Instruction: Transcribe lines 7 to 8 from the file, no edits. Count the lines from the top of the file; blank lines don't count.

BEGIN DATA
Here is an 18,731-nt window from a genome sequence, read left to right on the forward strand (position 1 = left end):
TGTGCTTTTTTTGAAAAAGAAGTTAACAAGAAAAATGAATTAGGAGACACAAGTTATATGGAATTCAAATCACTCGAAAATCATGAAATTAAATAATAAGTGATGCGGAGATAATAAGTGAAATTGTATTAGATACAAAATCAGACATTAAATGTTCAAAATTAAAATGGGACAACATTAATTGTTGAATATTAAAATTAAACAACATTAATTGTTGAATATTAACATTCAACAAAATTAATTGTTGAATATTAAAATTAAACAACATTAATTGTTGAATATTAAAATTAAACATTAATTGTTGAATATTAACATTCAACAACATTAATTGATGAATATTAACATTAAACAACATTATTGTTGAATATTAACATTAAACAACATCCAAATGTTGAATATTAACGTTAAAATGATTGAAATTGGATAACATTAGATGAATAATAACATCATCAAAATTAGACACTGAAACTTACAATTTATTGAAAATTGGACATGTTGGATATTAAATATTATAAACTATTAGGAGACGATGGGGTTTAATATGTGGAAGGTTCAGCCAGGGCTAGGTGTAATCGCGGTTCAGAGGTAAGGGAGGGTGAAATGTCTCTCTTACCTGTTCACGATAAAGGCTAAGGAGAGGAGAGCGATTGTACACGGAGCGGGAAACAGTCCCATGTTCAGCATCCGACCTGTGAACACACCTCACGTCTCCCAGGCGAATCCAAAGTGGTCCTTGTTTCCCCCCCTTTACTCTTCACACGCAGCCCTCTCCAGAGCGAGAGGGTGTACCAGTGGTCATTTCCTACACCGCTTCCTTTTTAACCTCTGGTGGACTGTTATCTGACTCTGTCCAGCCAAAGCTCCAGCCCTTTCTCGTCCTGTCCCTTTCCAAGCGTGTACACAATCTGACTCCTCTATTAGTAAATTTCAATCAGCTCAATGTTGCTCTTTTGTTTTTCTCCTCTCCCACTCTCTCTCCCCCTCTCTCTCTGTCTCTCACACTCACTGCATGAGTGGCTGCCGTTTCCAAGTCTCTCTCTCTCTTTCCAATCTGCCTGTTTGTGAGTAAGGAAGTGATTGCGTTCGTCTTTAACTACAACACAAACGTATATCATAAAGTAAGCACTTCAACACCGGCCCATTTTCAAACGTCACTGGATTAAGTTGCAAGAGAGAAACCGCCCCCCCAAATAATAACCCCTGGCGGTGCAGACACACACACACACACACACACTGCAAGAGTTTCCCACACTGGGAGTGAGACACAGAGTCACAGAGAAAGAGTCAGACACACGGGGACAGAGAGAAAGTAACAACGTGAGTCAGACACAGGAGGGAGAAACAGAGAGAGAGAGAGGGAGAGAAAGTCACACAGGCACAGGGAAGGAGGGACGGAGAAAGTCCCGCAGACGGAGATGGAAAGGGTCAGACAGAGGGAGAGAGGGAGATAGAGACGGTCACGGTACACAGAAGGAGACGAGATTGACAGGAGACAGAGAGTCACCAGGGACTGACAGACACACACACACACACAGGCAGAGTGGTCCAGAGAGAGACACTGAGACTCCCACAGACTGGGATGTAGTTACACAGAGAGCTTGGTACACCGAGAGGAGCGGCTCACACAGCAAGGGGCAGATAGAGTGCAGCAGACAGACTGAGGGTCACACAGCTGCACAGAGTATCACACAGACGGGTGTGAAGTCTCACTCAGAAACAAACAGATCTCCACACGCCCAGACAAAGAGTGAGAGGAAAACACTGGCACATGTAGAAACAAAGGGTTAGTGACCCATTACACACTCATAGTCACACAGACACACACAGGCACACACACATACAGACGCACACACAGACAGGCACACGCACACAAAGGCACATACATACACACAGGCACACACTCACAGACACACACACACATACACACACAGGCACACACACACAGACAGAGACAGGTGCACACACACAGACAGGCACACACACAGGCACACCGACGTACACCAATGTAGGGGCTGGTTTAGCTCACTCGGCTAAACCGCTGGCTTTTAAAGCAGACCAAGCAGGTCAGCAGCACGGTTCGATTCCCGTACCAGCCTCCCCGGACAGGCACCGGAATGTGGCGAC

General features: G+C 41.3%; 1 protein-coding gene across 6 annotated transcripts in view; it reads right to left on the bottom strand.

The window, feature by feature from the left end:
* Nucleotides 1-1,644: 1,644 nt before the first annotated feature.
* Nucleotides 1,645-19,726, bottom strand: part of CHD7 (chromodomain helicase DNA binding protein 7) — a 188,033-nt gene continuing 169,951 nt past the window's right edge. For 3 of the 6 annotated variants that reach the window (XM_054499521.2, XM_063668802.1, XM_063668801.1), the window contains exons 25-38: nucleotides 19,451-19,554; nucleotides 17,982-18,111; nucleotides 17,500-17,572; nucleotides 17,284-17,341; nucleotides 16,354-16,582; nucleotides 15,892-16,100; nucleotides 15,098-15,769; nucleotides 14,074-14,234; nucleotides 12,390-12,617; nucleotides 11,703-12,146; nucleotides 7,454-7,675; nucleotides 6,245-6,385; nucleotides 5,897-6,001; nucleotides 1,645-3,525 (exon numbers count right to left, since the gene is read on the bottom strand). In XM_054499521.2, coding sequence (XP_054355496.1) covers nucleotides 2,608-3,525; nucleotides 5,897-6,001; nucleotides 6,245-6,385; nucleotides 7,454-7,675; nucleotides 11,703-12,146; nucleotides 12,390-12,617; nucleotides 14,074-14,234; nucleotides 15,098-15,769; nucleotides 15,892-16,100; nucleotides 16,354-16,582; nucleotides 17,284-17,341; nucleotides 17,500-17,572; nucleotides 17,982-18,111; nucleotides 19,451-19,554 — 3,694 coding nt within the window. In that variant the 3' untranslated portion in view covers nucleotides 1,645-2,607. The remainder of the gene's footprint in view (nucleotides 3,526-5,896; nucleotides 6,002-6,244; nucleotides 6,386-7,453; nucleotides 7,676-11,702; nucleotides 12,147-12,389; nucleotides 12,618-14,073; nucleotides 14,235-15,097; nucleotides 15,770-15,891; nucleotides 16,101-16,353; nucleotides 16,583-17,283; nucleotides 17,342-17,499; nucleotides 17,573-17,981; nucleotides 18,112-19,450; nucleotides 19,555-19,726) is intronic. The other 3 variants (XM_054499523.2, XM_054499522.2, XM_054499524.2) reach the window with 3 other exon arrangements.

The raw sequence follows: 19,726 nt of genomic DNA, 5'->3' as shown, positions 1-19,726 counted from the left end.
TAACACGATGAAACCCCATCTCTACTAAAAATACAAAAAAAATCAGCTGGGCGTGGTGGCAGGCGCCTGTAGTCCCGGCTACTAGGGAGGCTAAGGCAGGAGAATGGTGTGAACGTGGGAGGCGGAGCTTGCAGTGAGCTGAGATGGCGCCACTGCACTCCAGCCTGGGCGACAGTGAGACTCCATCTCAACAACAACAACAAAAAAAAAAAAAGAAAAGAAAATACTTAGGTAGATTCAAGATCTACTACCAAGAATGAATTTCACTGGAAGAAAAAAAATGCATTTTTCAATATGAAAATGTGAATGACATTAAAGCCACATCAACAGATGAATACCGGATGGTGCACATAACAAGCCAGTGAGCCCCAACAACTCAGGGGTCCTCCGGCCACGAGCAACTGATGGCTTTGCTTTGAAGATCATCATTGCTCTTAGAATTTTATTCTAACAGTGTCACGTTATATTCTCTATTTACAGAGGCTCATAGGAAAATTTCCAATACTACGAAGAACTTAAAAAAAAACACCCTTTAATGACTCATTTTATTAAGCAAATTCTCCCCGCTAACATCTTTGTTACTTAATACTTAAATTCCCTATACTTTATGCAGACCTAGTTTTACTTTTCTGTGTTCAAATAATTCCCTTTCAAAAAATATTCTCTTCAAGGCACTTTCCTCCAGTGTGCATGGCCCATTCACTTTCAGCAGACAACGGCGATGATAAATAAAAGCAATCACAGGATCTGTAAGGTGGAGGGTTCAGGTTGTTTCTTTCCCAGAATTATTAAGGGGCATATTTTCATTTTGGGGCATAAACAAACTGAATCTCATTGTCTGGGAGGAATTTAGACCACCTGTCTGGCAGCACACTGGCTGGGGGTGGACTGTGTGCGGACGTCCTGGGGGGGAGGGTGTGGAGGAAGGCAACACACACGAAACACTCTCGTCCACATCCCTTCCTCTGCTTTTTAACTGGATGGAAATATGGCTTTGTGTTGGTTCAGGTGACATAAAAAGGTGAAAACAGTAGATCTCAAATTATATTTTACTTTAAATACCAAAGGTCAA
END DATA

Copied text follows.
The raw sequence follows: 19,726 nt of genomic DNA, 5'->3' as shown, positions 1-19,726 counted from the left end.
TAACACGATGAAACCCCATCTCTACTAAAAATACAAAAAAAATCAGCTGGGCGTGGTGGCAGGCGCCTGTAGTCCCGGCTACTAGGGAGGCTAAGGCAGGAGAATGGTGTGAACGTGGGAGGCGGAGCTTGCAGTGAGCTGAGATGGCGCCACTGCACTCCAGCCTGGGCGACAGTGAGACTCCATCTCAACAACAACAACAAAAAAAAAAAAAGAAAAGAAAATACTTAGGTAGATTCAAGATCTACTACCAAGAATGAATTTCACTGGAAGAAAAAAAATGCATTTTTCAATATGAAAATGTGAATGACATTAAAGCCACATCAACAGATGAATACCGGATGGTGCACATAACAAGCCAGTGAGCCCCAACAACTCAGGGGTCCTCCGGCCACGAGCAACTGATGGCTTTGCTTTGAAGATCATCATTGCTCTTAGAATTTTATTCTAACAGTGTCACGTTATATTCTCTATTTACAGAGGCTCATAGGAAAATTTCCAATACTACGAAGAACTTAAAAAAAAACACCCTTTAATGACTCATTTTATTAAGCAAATTCTCCCCGCTAACATCTTTGTTACTTAATACTTAAATTCCCTATACTTTATGCAGACCTAGTTTTACTTTTCTGTGTTCAAATAATTCCCTTTCAAAAAATATTCTCTTCAAGGCACTTTCCTCCAGTGTGCATGGCCCATTCACTTTCAGCAGACAACGGCGATGATAAATAAAAGCAATCACAGGATCTGTAAGGTGGAGGGTTCAGGTTGTTTCTTTCCCAGAATTATTAAGGGGCATATTTTCATTTTGGGGCATAAACAAACTGAATCTCATTGTCTGGGAGGAATTTAGACCACCTGTCTGGCAGCACACTGGCTGGGGGTGGACTGTGTGCGGACGTCCTGGGGGGGAGGGTGTGGAGGAAGGCAACACACACGAAACACTCTCGTCCACATCCCTTCCTCTGCTTTTTAACTGGATGGAAATATGGCTTTGTGTTGGTTCAGGTGACATAAAAAGGTGAAAACAGTAGATCTCAAATTATATTTTACTTTAAATACCAAAGGTCAA